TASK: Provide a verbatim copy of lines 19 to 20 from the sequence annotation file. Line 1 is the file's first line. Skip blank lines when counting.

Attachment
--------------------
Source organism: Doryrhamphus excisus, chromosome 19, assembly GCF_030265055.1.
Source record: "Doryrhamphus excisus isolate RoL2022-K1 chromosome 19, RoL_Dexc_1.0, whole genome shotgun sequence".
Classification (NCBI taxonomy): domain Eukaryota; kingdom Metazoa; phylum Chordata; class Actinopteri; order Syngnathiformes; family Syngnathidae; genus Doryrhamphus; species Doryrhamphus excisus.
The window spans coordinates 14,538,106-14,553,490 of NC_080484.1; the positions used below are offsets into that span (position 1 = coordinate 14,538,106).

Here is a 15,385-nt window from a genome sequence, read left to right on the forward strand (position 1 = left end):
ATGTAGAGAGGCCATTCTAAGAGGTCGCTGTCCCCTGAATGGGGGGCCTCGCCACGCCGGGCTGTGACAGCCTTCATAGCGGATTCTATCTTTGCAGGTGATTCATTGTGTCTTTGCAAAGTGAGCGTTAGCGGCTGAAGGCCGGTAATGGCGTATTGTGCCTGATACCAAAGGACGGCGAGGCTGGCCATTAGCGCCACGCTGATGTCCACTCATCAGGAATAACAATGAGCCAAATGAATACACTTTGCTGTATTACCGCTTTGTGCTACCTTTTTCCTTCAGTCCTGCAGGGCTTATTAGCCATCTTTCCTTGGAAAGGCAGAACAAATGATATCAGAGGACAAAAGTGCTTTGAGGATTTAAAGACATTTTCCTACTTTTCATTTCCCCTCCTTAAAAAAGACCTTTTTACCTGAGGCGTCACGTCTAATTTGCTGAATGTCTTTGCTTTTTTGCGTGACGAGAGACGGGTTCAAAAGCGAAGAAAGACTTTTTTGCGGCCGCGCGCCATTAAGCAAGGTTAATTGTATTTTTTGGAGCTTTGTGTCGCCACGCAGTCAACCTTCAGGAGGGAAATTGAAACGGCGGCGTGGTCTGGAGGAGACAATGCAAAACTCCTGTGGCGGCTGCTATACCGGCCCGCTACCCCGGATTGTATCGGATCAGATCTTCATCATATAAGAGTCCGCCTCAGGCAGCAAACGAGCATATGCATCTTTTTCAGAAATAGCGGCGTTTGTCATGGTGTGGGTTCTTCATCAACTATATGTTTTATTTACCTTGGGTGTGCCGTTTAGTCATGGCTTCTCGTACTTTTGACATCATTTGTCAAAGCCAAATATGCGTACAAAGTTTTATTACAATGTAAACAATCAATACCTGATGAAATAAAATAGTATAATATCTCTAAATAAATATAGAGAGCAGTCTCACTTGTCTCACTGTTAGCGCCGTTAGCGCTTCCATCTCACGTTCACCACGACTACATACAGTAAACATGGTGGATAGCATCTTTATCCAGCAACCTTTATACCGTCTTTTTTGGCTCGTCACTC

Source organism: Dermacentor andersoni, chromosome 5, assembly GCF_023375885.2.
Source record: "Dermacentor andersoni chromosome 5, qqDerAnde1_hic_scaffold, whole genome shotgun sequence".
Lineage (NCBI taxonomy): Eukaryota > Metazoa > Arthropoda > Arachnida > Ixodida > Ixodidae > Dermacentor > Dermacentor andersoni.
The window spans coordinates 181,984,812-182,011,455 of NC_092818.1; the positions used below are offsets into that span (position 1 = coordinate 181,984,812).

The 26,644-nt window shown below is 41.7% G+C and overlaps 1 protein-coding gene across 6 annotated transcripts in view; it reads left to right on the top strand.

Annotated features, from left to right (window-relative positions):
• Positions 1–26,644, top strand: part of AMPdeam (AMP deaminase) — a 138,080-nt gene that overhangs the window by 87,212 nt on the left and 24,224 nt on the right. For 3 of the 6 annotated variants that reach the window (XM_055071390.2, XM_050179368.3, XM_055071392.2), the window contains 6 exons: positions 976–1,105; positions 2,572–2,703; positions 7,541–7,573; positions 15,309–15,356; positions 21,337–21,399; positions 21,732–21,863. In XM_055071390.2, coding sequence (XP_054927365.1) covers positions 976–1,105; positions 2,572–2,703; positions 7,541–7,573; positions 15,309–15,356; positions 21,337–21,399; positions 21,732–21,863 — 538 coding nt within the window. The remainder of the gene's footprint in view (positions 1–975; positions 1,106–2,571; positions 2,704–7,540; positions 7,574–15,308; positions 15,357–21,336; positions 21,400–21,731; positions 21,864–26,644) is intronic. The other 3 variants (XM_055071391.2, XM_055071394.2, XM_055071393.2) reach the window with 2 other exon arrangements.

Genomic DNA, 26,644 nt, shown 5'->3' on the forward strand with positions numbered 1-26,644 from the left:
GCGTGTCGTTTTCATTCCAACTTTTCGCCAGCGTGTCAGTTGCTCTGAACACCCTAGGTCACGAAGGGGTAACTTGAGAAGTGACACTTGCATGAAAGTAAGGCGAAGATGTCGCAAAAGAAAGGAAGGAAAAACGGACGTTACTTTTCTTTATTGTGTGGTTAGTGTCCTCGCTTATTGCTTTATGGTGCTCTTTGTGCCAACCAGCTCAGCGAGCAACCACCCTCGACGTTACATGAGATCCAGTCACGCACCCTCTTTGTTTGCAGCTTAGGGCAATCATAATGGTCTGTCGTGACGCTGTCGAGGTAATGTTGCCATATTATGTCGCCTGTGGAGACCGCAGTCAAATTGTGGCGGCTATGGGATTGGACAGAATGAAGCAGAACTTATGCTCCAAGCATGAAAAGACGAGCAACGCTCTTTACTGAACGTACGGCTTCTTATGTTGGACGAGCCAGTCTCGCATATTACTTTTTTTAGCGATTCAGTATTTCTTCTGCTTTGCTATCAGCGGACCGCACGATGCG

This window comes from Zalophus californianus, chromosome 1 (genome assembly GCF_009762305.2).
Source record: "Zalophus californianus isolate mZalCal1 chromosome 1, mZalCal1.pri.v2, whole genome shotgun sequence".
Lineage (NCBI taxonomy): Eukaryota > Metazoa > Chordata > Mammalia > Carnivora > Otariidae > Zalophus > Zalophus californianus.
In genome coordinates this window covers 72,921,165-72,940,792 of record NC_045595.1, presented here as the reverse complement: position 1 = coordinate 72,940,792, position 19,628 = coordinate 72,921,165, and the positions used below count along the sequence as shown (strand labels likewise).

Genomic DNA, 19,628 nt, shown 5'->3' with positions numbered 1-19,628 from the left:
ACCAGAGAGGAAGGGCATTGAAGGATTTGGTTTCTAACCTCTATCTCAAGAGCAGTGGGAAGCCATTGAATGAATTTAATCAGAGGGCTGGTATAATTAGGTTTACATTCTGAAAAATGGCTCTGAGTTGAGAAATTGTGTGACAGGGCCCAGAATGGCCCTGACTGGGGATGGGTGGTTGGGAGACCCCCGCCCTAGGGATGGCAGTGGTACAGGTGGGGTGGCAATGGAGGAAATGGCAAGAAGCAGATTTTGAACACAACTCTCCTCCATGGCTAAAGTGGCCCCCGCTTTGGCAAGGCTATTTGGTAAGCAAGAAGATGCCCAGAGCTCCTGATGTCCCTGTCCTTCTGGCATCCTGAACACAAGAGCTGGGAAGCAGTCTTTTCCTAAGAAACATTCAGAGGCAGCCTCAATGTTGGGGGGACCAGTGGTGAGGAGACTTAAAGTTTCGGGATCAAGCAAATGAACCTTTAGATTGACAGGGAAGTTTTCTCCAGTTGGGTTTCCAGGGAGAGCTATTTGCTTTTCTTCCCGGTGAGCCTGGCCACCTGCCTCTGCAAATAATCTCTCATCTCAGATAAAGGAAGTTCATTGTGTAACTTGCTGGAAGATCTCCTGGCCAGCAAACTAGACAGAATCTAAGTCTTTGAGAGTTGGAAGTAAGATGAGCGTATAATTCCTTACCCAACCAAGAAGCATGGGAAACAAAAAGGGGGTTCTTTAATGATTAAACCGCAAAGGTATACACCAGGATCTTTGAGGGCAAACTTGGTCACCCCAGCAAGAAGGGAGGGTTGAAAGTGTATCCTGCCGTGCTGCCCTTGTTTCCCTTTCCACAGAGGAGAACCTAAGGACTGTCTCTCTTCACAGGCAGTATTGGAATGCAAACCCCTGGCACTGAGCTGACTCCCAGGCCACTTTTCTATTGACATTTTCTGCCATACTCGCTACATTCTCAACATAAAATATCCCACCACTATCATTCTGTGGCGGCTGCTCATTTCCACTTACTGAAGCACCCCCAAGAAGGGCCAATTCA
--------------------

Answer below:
In genome coordinates this window covers 72,921,165-72,940,792 of record NC_045595.1, presented here as the reverse complement: position 1 = coordinate 72,940,792, position 19,628 = coordinate 72,921,165, and the positions used below count along the sequence as shown (strand labels likewise).

Genomic DNA, 19,628 nt, shown 5'->3' with positions numbered 1-19,628 from the left: